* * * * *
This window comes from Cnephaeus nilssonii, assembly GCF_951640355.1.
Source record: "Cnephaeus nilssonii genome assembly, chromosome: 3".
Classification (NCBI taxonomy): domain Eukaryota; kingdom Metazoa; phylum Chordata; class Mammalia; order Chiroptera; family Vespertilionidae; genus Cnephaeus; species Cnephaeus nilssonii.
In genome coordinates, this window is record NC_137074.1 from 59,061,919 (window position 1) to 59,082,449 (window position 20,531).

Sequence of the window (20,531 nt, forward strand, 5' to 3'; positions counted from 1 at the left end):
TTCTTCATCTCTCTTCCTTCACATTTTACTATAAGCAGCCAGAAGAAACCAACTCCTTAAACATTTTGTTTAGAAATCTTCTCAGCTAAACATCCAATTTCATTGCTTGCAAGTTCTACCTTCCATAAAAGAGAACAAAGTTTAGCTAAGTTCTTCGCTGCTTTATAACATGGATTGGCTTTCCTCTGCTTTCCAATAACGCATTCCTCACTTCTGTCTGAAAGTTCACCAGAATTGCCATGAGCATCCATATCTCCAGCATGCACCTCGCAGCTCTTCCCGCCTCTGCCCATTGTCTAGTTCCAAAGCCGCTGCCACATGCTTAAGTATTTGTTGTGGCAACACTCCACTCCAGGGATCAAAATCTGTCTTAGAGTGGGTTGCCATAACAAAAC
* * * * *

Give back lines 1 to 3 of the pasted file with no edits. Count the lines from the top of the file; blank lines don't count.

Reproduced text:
This window comes from Cnephaeus nilssonii, assembly GCF_951640355.1.
Source record: "Cnephaeus nilssonii genome assembly, chromosome: 3".
Classification (NCBI taxonomy): domain Eukaryota; kingdom Metazoa; phylum Chordata; class Mammalia; order Chiroptera; family Vespertilionidae; genus Cnephaeus; species Cnephaeus nilssonii.